Answer me one simple question: If you are currently in a relationship with someone, do the two of you have ‘a song’?
I don’t mean something you’ve made up between you to sing together, as that would be weird. I mean a song recorded by an actual artist or group, usually of the ballad variety, which you and your partner have adopted as a symbol of your undying love for each other, and sickeningly refer to as ‘our song’ when in public.
Why, in the name of all things sacred, do couples feel the need to have their own song? It’s not like other people will associate it with you, unless you both go around playing or singing it all day, and if that is the case, they probably hate you anyway.
Besides, unless you have personally written and recorded the song (which, let’s face it, is not only unlikely, but it would be even weirder if you then insisted that your partner accept it as the soundtrack to your relationship), then it’s not ‘yours’ anyway. It can’t be your song (unless, of course, it actually IS Your Song by Elton John, although I don’t think he intended the title to be taken quite so literally, and would surely fight you for any royalties – presumably on a Saturday night); so it is in fact someone else’s song, which you have then nicked because you are stupid and unoriginal. Of course, you probably just think that you’re being romantic.
In fact, couples who do have their own song, are usually so unoriginal that they share it with thousands of other couples, because there only seem to be a handful of tracks people typically choose from. I won’t suggest any, as I don’t want to offend anyone, but soft rock ballads tend to feature highly, because people assume that’s the sort of song they should choose, rather than picking something that actually means something. When was the last time you overheard someone excitedly announce: “Ooh, listen honey, they’re playing our song!” following the opening bars of Wait and Bleed by Slipknot? Exactly. But I’d have more respect for those people, as there is clearly a story behind the choice (pant-wettingly scary as it may ultimately turn out to be).
People will regularly try to out-romance other couples, by selecting the soppiest ballad that they can think of, rather than being original and actually choosing a song that represents their relationship in some way – even if others might think it a peculiar selection.
In fact, often it’s one half of the couple who chooses the song and informs everyone, whilst the other half is blissfully unaware that it’s even supposed to be their song in the first place. There is nothing funnier than hearing someone joyfully announce that their song is being played, only for their partner to look all confused and end up the recipient of a very un-romantic bollocking.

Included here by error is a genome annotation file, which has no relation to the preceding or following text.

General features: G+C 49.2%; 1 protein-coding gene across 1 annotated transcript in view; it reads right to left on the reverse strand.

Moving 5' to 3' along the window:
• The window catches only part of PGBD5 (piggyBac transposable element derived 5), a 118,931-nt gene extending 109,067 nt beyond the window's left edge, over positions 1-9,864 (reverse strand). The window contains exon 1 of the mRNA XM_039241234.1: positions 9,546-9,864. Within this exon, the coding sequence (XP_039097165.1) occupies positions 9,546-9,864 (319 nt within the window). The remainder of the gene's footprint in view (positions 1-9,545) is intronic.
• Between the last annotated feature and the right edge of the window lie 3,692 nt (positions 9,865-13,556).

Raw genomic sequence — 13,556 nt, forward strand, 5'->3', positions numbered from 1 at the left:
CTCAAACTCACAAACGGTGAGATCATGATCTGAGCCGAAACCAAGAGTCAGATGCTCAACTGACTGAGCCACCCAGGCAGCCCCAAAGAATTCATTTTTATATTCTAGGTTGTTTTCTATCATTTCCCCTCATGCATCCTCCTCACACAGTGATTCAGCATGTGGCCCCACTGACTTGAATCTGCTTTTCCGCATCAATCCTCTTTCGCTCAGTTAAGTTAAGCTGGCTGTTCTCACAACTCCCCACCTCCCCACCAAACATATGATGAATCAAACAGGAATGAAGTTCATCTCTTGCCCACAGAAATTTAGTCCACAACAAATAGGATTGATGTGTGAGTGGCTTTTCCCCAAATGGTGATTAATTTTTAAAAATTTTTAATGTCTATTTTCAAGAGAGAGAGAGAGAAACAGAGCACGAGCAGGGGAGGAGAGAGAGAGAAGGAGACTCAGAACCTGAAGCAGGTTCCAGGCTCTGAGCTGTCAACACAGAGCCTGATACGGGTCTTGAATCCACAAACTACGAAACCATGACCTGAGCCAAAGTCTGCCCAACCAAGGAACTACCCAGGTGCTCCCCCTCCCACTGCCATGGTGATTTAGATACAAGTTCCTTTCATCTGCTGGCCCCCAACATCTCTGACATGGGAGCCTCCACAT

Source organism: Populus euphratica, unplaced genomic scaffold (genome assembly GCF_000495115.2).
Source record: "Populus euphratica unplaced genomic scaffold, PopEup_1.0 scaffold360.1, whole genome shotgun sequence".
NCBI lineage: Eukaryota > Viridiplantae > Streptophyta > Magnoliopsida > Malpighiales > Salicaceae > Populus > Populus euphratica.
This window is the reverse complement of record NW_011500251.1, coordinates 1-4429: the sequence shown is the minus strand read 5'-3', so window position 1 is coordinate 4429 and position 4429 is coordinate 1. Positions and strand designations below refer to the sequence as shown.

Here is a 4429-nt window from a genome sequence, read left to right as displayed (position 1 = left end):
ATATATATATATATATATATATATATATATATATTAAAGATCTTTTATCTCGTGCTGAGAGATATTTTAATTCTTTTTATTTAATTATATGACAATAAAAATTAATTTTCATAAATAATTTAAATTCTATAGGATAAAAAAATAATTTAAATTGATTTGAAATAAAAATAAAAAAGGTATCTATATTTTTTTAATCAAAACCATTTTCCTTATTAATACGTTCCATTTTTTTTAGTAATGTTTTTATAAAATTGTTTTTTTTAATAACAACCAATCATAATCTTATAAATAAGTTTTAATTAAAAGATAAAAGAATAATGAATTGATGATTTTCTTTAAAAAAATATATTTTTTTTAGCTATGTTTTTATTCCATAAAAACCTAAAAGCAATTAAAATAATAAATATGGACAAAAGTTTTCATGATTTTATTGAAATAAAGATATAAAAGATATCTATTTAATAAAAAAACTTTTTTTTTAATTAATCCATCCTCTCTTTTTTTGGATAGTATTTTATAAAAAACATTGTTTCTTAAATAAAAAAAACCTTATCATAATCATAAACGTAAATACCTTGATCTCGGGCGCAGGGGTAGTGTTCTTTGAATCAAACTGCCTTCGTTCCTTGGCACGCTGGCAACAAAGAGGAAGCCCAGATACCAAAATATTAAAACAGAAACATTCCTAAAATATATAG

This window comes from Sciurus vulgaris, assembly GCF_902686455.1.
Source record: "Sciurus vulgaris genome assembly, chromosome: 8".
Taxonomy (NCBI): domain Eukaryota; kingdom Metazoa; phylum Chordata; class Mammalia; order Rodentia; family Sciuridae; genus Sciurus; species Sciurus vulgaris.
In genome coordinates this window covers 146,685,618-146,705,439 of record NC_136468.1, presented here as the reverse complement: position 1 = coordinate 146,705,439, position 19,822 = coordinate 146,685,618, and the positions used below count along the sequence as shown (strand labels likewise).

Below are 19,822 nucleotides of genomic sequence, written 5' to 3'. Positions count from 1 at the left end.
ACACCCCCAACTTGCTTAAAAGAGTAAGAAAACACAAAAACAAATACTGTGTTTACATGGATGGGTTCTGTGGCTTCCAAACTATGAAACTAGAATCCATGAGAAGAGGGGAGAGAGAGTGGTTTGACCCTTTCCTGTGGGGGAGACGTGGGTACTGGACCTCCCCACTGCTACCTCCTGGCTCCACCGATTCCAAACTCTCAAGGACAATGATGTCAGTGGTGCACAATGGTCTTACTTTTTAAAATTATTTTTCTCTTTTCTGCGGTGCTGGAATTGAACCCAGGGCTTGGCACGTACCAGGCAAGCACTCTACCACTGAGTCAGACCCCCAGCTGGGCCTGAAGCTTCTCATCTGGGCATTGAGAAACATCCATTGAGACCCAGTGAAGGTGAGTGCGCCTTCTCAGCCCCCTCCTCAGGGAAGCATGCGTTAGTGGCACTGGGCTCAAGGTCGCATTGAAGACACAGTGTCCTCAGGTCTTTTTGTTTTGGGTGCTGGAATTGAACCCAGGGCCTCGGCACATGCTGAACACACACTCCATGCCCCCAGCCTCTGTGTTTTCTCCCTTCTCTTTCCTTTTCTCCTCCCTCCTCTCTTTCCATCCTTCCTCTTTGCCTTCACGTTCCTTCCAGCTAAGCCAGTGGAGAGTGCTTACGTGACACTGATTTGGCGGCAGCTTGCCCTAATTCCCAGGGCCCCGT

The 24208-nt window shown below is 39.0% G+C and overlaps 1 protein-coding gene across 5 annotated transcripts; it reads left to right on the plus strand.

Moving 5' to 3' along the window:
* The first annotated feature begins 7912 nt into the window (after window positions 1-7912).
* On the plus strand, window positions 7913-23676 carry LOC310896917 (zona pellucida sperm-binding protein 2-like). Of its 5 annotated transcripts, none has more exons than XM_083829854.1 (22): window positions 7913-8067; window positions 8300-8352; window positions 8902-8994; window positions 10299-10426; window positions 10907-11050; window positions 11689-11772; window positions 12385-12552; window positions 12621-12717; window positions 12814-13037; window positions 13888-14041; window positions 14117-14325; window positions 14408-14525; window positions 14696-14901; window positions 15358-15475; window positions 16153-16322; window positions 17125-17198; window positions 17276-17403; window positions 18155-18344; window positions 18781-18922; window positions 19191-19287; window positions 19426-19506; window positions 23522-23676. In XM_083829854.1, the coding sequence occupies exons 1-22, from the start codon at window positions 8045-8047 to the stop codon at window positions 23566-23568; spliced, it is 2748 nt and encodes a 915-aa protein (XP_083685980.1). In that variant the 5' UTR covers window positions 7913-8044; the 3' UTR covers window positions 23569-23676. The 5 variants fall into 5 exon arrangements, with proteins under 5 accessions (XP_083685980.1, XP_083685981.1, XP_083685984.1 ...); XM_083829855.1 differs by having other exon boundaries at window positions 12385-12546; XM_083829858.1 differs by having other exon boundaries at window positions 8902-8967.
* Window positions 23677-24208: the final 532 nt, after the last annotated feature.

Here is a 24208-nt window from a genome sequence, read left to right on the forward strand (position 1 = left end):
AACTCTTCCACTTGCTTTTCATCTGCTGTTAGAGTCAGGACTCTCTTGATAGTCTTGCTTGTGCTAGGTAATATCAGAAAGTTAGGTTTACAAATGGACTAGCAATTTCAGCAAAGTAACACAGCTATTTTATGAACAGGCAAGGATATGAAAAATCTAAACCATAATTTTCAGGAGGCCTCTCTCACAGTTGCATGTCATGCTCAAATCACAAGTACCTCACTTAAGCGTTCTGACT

And at what point in a relationship should you choose a song? When is the right time? Clearly if you’ve been dating for a fortnight, and reveal to your new squeeze that you think the latest One Direction (s)hit should be your song, there’s a good chance you’ll find yourself single come the morning. But is six months acceptable? One year? Two?
Conversely, when is it too late to choose your song? When has too much time passed, and selecting a soundtrack for your relationship now seems a little pointless and forced?
It’s bad enough when a couple haven’t been together long enough to justify having a song, but it’s even worse when they have been together for years, and still insist on being all mushy in the presence of others. Fortunately, I don’t think my wife and I are friends with any such people, as we have systematically removed them from our lives over the years like unwanted growths, but if we were to encounter a couple engaging in a spot of PDA (Public Display of Affection), I feel sure that one of us would respond with a timely PDV (Public Display of Violence), by throwing something heavy and blunt in their direction.
From this, you won’t be surprised to learn that my wife and I do not have ‘a song’ per se. We have songs and artists that remind us of each other, sure, but nothing that we would consider as an anthem of our time together. Besides, I struggle to narrow down my favourite songs to a top 20, let alone just the one, so we have no chance of finding something that we both agree with. She doesn’t even like Def Leppard.
Anyway, referring back to the ‘how long can you leave it before it is too late?’ question, I suspect as we approach our 11th wedding anniversary, and complete our 16th year as a couple, it is safe to say that the ‘song’ boat has well and truly sailed.
Still, it has got me thinking about what criteria you should apply when choosing a song, rather than just settling on the first soppy love song that you can think of, or what your BFF had for her first dance when she got married last week.